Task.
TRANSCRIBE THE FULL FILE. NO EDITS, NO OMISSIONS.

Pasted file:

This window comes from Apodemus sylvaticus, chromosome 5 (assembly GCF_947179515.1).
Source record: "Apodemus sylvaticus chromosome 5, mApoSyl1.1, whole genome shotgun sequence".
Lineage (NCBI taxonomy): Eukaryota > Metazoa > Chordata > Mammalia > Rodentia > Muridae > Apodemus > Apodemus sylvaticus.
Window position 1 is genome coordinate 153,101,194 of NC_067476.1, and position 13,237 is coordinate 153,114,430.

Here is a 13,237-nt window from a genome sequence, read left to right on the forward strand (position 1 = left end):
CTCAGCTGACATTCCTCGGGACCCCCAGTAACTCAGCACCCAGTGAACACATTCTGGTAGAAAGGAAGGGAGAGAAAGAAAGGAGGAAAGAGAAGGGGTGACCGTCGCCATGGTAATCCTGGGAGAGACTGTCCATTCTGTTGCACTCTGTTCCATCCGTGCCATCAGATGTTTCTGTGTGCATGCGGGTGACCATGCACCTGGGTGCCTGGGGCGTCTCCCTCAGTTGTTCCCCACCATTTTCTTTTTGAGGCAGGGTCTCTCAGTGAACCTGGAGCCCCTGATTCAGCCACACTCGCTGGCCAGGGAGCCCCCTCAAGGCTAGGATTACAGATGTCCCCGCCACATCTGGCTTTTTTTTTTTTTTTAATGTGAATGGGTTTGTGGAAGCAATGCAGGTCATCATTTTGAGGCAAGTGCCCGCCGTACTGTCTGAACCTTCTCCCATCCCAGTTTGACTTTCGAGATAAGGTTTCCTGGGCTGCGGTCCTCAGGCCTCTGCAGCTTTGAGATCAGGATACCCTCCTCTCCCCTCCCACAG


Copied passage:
This window comes from Apodemus sylvaticus, chromosome 5 (assembly GCF_947179515.1).
Source record: "Apodemus sylvaticus chromosome 5, mApoSyl1.1, whole genome shotgun sequence".
Lineage (NCBI taxonomy): Eukaryota > Metazoa > Chordata > Mammalia > Rodentia > Muridae > Apodemus > Apodemus sylvaticus.
Window position 1 is genome coordinate 153,101,194 of NC_067476.1, and position 13,237 is coordinate 153,114,430.

Here is a 13,237-nt window from a genome sequence, read left to right on the forward strand (position 1 = left end):
CTCAGCTGACATTCCTCGGGACCCCCAGTAACTCAGCACCCAGTGAACACATTCTGGTAGAAAGGAAGGGAGAGAAAGAAAGGAGGAAAGAGAAGGGGTGACCGTCGCCATGGTAATCCTGGGAGAGACTGTCCATTCTGTTGCACTCTGTTCCATCCGTGCCATCAGATGTTTCTGTGTGCATGCGGGTGACCATGCACCTGGGTGCCTGGGGCGTCTCCCTCAGTTGTTCCCCACCATTTTCTTTTTGAGGCAGGGTCTCTCAGTGAACCTGGAGCCCCTGATTCAGCCACACTCGCTGGCCAGGGAGCCCCCTCAAGGCTAGGATTACAGATGTCCCCGCCACATCTGGCTTTTTTTTTTTTTTTAATGTGAATGGGTTTGTGGAAGCAATGCAGGTCATCATTTTGAGGCAAGTGCCCGCCGTACTGTCTGAACCTTCTCCCATCCCAGTTTGACTTTCGAGATAAGGTTTCCTGGGCTGCGGTCCTCAGGCCTCTGCAGCTTTGAGATCAGGATACCCTCCTCTCCCCTCCCACAG